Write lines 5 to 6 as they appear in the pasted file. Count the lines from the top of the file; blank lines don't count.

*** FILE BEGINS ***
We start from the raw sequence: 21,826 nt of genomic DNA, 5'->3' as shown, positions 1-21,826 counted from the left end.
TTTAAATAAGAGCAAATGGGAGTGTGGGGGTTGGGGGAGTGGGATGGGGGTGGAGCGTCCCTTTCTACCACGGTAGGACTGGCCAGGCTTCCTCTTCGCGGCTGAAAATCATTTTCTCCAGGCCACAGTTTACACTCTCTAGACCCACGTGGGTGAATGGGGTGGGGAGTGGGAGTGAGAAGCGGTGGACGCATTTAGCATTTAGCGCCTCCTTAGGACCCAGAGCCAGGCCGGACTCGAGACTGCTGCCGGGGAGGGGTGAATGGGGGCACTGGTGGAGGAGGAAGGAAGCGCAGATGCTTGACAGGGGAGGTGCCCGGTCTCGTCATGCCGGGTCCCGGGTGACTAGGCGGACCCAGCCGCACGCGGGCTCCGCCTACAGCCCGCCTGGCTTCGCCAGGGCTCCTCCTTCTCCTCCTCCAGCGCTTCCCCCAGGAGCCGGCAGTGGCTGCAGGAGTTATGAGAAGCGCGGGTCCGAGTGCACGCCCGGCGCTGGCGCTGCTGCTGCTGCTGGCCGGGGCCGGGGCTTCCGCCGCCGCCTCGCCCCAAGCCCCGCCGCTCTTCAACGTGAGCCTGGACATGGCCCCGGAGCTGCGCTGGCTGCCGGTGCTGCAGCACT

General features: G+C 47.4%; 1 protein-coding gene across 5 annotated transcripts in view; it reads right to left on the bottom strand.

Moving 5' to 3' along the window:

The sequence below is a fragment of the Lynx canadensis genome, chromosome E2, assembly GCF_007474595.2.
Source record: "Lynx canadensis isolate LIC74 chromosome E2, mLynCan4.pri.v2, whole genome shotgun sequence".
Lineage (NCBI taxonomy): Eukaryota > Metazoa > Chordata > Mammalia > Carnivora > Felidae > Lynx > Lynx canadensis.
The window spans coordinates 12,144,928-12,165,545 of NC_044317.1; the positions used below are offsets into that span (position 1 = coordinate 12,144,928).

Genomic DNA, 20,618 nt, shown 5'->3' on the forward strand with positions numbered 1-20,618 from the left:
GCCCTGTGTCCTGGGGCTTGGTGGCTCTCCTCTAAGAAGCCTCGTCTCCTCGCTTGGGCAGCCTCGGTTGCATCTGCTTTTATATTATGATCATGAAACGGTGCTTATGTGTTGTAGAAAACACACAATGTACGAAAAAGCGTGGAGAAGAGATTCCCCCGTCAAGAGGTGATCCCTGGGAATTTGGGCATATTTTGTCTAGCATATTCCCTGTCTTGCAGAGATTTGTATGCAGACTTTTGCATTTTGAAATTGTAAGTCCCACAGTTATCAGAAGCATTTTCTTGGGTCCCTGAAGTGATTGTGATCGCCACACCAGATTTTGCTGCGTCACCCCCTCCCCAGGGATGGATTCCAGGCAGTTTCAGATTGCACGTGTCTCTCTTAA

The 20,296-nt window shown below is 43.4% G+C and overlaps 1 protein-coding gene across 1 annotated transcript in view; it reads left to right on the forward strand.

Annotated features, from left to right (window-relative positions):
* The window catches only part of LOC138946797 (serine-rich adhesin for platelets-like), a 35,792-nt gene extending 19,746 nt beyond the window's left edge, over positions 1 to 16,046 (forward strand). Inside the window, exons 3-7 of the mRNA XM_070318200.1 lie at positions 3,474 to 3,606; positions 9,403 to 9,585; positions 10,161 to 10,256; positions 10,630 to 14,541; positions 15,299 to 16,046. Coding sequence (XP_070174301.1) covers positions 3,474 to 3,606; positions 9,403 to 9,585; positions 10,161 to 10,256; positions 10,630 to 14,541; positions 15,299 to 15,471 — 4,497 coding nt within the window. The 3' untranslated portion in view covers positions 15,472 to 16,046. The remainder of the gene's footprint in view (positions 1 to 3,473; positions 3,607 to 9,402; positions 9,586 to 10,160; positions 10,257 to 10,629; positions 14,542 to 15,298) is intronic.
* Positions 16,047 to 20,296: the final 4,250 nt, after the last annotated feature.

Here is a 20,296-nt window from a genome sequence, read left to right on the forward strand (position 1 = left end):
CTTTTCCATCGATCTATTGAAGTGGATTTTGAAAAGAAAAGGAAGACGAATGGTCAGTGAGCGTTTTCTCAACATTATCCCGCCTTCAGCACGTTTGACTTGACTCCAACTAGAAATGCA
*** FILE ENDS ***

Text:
The sequence below is a fragment of the Lynx canadensis genome, chromosome E2, assembly GCF_007474595.2.
Source record: "Lynx canadensis isolate LIC74 chromosome E2, mLynCan4.pri.v2, whole genome shotgun sequence".